13. Sip on water throughout the evening. Aim for 8 glasses by bedtime. To help you keep track, fill and refill a water bottle with a measured amount of water, and be sure to finish it.

14. Light exercise, such as walking for 15-20 minutes, is best done in the evening hours.

15. Avoid fried and spicy foods as they may cause heartburn or indigestion.

16. Speak to your doctor about an appropriate multi-vitamin.

17. Continue to brush and floss your teeth several times a day.

18. Wash your hands regularly, and avoid those who cough or sneeze. This is important to prevent the spread of viruses (such as seasonal flu and H1N1) and bacteria which may cause illness.

19. Quit smoking.

20. Organise your schedule so that you get enough sleep.

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Sujit Sukumaran brings health and wellness on your fingertips with Mudra Therapy

Hiba Khan 5/05/2019
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If you ever thought good health is something achievable with the vastly sedentary nature of modern life, then you’d be surprised to know according to Yoga and Ayurveda, the key to a healthy body is, quite literally, in your hands.

Mudra, a Sanskrit word for ‘Seal’, is a symbolic or ritual gesture in Hinduism and Buddhism and is often dubbed as yoga for hands, which is meant to lock and guide the energy flow of the body by curling, stretching and crossing the fingers in a certain way.

The practice of Yoga and Mudra are similar and the hand positions are considered to amplify the energies around the practitioners, allowing them to enter a deeper meditative state.

Basic Mudras

UAE-based Indian HR professional Sujit Sukumaran has been a mudra coach for nearly a decade and possesses a strong passion for spiritual and alternative medicine, given his own experience of being a Cerebral Palsy survivor.

The 34-year-old is a strong proponent of the benefits of this simple exercise and has conducted various workshops at House of Om to promote it.

“The origin of Mudras can be found within the treatises of yoga, most specifically Patanjalis Yoga Sutras (a collection of 196 Indian aphorisms on the theory and practice of yoga),” Sukumaran said.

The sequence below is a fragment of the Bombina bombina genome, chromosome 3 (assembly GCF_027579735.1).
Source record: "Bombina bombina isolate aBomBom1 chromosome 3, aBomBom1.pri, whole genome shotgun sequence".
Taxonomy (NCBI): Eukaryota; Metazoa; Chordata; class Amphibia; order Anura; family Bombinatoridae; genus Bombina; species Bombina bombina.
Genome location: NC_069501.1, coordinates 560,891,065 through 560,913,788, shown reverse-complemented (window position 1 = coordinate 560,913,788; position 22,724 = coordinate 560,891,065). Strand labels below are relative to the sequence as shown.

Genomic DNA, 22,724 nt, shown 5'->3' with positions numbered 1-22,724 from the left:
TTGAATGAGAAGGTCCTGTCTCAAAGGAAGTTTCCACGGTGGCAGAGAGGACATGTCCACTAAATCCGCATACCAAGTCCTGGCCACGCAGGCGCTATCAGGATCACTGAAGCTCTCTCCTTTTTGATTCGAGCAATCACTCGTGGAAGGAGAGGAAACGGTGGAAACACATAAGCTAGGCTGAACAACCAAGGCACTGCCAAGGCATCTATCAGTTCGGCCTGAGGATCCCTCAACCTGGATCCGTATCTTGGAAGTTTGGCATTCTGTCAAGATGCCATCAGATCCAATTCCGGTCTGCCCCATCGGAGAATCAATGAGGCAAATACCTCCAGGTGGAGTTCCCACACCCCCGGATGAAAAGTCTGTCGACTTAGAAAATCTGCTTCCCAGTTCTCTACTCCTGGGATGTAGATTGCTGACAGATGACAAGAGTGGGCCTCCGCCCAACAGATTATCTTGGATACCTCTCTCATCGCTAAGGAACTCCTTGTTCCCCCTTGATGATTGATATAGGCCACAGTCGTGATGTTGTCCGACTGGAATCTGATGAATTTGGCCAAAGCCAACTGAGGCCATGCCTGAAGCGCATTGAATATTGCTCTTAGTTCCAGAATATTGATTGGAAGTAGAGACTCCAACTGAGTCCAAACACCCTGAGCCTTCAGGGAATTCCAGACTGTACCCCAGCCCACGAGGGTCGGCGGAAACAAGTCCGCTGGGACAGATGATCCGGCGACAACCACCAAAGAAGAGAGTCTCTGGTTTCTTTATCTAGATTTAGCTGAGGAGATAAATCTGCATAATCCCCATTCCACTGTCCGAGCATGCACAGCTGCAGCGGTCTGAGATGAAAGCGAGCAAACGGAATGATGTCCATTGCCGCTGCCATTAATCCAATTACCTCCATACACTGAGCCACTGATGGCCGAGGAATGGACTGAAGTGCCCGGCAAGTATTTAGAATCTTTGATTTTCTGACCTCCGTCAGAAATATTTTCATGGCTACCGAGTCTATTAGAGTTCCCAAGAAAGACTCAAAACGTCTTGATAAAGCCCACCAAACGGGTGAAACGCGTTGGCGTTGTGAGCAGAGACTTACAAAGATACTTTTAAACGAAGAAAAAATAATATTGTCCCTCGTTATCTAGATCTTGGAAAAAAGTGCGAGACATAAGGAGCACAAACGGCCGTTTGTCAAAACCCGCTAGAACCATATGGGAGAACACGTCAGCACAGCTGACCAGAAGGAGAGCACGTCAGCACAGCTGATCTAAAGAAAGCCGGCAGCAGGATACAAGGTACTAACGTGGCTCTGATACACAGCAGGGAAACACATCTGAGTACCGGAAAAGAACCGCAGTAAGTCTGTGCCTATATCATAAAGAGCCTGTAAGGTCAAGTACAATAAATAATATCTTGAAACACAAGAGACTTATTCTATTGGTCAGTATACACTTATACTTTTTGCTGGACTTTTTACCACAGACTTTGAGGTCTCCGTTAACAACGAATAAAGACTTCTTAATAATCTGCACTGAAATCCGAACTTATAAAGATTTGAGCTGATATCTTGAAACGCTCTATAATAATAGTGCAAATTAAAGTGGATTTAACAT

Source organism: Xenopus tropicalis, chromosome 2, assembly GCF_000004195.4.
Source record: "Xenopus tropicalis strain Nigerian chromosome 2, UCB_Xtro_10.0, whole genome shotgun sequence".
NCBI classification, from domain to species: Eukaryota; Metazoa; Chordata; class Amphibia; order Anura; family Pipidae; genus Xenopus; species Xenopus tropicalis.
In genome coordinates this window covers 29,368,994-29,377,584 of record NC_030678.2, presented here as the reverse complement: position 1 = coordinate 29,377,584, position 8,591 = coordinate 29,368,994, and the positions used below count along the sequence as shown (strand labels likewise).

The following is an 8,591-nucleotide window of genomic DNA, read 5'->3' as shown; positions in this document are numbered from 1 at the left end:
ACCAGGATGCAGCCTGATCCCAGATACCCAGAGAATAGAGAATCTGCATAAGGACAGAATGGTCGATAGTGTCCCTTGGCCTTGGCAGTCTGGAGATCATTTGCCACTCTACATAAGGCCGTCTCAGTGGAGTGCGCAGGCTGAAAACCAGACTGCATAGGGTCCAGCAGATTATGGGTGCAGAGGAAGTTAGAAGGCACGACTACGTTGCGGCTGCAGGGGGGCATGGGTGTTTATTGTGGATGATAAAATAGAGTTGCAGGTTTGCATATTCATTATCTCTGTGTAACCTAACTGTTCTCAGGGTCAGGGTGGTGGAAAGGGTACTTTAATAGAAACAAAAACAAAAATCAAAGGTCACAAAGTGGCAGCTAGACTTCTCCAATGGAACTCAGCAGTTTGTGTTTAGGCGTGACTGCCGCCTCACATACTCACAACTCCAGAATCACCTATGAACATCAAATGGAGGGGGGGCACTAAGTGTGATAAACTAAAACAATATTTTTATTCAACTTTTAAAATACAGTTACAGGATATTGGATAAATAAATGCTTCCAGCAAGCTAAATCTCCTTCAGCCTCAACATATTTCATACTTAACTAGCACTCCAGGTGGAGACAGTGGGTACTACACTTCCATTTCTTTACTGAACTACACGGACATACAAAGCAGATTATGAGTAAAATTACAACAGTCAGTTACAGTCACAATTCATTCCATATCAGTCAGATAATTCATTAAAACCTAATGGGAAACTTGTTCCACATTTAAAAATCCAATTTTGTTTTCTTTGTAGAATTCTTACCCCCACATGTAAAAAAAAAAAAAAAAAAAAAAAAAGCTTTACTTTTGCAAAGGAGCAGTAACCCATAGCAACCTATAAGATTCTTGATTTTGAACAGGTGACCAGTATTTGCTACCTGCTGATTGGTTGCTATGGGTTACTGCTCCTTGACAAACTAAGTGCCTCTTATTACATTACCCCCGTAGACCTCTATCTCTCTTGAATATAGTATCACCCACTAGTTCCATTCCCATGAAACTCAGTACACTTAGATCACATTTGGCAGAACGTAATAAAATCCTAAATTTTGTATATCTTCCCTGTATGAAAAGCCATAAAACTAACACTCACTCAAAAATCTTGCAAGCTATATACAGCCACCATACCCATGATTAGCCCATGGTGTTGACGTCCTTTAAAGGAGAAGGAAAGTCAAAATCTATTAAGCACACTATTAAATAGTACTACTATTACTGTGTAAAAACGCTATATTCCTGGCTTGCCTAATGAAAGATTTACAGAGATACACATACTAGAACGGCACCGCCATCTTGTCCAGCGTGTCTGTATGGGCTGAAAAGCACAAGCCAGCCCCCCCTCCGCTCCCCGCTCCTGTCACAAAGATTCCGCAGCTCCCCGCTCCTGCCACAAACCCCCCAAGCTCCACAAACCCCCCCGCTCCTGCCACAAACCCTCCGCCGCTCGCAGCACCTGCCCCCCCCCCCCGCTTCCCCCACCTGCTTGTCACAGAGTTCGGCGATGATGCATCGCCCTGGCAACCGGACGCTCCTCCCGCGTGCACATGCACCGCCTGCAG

“While Yoga in its more popular form of Asana deals with postural exercises, mudras on the other hand deal with the five fingers on each hand and the attribution of each of the five fingers to an element across the five elements, which are: Fire. Water, Ether (Space), Earth and Water.”

“The science behind it is that at the tips of our fingers there are thousands of nerve endings. Additionally, there is a bio-charge we have within our body which forms part of an internal body circuit. The scientific assertion of Mudra in therapy is that when the nerve endings are connected and held in certain combinations, over a prescribed period, it results in desired effects.”

According to Ayurveda, illnesses are caused as a result of an imbalance of these elements in our body. Through various mudras, the elements can be brought back in to balance and harmony.

Sukumuran has championed the benefits of this therapy for years, but refuses to endorse a super-inferior paradox when it comes to comparing its effectiveness to other treatment methods.

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While he has found mudras to be very effective in maintaining ones overall health, he insists it will not give you an overnight cure and should be paired with traditional treatments to stabilise an existing ailment.

“The main issue is people think it’s a magic pill or an antidote to all pre-existing anomalies. While mudras work, you must first stabilise the chronic ailment or imbalance before attempting therapy as a base, without which a superimposition will only complicate matters or have simply no results. Secondly, people expect overnight miracles,” he said.

“(Through my workshops) I hope to achieve greater awareness across three groups in specific. Teachers, Children and Corporates. Teachers because those who are in the field need greater awareness on therapeutics rather than making training courses a certificate granting exercise. Children and students, because there is a need for self, assured young people given the stresses they endure. Corporates, because in the rat-race, we are losing health, wealth and attention spans.”

Sujit Sukumaran currently manages a WhatsApp group where aspiring Yoga teacher and Mudra practitioners can communicate with on another regarding upcoming meetups and courses. Contact Sujit on [email protected] and mobile on 050-5669494.